Technology is only a means to an end. It doesn’t solve all problems. Although it touches every aspect of healthcare, it is only the vehicle through which information and knowledge is delivered, not itself the primary source of that information and knowledge. Technology needs to be evidence-adaptive i.e., to have a knowledge-base that continually reflects current evidence so that it can bring the right information to clinicians at the right time at the point-of-care. Electronic health records (EHR) is an evolving technology that is increasingly being adopted by healthcare facilities to maximize efficiency and streamline functioning, but to use EHRs effectively, clinicians need to integrate knowledge within the clinical workflows of their EHR systems.
Can EHRs alone provide new information and knowledge specific to the patient’s clinical history and current clinical status directly to the physician at the point of care? No, they cannot. That’s where technology falls short in fulfilling its promise of ‘transforming healthcare. What is actually required is current, credible, evidence-based information solutions that drive consistent, high quality and cost-efficient healthcare. And for that, technology needs to be enhanced with knowledge-based solutions.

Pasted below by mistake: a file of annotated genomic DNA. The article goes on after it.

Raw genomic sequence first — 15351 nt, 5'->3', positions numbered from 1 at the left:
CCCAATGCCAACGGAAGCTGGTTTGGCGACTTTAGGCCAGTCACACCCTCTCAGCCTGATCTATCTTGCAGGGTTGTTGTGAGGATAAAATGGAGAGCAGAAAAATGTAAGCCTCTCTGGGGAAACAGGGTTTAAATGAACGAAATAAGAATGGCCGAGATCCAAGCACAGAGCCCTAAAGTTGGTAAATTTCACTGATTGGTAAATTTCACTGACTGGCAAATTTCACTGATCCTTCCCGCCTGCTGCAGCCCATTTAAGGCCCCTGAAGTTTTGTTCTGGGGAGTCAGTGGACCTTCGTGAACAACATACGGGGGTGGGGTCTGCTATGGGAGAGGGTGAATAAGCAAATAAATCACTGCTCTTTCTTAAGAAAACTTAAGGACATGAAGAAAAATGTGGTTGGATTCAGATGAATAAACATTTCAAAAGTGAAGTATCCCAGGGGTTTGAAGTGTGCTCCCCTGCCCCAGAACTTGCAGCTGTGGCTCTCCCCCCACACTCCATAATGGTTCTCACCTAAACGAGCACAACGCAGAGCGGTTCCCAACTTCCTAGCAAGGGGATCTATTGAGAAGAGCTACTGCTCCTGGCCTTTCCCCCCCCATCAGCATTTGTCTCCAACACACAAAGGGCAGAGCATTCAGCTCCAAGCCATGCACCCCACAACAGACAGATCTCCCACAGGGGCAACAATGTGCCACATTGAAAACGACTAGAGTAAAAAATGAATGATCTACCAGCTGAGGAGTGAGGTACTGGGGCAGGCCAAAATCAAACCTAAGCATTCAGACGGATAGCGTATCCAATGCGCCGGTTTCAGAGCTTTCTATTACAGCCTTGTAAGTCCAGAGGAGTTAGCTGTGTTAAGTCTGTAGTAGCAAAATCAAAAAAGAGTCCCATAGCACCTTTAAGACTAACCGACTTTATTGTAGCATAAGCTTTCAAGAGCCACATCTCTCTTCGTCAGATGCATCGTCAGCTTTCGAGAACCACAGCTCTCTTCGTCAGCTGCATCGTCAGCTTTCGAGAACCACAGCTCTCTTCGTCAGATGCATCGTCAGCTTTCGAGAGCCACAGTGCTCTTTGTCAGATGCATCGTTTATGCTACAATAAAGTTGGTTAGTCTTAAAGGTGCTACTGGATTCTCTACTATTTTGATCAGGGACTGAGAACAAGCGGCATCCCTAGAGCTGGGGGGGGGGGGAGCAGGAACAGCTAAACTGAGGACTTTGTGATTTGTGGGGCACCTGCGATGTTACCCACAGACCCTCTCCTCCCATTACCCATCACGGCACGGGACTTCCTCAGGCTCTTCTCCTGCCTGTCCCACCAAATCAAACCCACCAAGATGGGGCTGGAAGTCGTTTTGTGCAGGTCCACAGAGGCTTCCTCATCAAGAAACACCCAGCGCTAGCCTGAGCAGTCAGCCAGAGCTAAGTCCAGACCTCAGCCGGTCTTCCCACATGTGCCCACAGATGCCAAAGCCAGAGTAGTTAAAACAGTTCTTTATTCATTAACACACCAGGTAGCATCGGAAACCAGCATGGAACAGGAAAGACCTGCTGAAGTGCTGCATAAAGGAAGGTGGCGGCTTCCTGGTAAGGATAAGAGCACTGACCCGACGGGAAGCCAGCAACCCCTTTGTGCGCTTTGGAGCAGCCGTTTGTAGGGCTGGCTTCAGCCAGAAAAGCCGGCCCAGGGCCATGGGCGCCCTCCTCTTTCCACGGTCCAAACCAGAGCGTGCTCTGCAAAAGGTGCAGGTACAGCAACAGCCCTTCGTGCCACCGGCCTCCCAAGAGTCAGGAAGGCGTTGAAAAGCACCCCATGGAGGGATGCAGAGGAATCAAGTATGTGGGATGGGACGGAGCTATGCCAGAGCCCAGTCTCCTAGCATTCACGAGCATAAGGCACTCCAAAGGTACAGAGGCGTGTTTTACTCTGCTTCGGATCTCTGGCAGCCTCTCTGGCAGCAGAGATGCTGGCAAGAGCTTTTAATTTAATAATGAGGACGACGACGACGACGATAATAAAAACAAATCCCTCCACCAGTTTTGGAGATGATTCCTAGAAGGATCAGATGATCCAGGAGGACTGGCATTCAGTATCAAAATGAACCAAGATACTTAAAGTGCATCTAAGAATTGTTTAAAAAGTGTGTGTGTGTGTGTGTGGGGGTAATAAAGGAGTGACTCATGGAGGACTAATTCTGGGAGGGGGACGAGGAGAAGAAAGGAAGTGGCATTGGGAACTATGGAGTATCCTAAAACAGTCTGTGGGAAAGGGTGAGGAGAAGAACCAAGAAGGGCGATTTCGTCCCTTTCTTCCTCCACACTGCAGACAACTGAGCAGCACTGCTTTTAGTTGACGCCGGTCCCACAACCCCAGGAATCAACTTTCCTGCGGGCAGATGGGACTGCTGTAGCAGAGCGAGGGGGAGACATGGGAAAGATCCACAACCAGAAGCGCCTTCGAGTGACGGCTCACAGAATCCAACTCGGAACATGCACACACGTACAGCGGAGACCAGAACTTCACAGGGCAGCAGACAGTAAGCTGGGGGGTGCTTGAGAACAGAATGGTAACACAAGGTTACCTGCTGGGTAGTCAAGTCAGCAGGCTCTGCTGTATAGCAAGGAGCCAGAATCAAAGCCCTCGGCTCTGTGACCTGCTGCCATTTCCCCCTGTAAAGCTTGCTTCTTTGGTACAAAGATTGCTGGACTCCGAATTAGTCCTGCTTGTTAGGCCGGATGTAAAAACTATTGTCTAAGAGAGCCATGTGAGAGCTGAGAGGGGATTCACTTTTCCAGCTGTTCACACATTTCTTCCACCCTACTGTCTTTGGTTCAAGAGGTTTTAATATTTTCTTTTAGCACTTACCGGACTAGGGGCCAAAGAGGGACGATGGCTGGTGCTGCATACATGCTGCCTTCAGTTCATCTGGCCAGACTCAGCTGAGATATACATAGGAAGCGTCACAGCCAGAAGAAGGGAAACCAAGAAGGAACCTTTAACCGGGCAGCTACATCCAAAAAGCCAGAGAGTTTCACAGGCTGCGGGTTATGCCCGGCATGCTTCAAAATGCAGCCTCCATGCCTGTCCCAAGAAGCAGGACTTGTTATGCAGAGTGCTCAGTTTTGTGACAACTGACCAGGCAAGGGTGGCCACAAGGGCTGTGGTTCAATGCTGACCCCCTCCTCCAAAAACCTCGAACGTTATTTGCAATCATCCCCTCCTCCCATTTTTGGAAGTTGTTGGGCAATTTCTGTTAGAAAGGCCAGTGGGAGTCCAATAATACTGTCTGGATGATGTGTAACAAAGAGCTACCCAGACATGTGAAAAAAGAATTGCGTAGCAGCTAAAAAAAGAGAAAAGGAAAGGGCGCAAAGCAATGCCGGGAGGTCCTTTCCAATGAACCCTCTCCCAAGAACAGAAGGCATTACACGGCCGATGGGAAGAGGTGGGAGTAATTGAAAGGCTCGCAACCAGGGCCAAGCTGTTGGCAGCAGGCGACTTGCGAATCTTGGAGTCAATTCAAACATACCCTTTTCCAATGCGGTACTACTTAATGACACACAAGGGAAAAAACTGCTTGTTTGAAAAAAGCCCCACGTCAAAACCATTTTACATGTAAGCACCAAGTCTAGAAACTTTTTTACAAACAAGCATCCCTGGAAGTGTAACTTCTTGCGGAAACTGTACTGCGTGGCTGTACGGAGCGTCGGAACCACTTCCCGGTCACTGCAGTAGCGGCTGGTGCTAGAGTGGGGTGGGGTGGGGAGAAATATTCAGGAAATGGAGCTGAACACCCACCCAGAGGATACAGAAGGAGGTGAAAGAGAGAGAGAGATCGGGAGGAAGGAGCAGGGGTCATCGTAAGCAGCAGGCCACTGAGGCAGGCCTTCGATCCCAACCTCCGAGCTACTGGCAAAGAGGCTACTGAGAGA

You mentioned in your whitepaper ( https://www.elsevier.com/__
As clinicians, we are always making decisions – what symptoms does the patient present with his or her vitals, examining and investigating further, diagnosing the patient’s condition and then providing the right treatment. Thus, each time we need to make a decision on care, we need to ensure that we have all the clinical information and knowledge required to make the right decision.
Generally, we prefer to visit a physician who is more experienced rather than a junior. But think about a scenario where both junior and experienced physicians rely on the same platform to provide similar care. In order to provide the same quality of care, they need current, credible, evidence-based information. When evidence-based medicine (EBM) is incorporated into powerful Clinical Decision Support Systems (CDSS), it has the potential to transform healthcare safety and quality.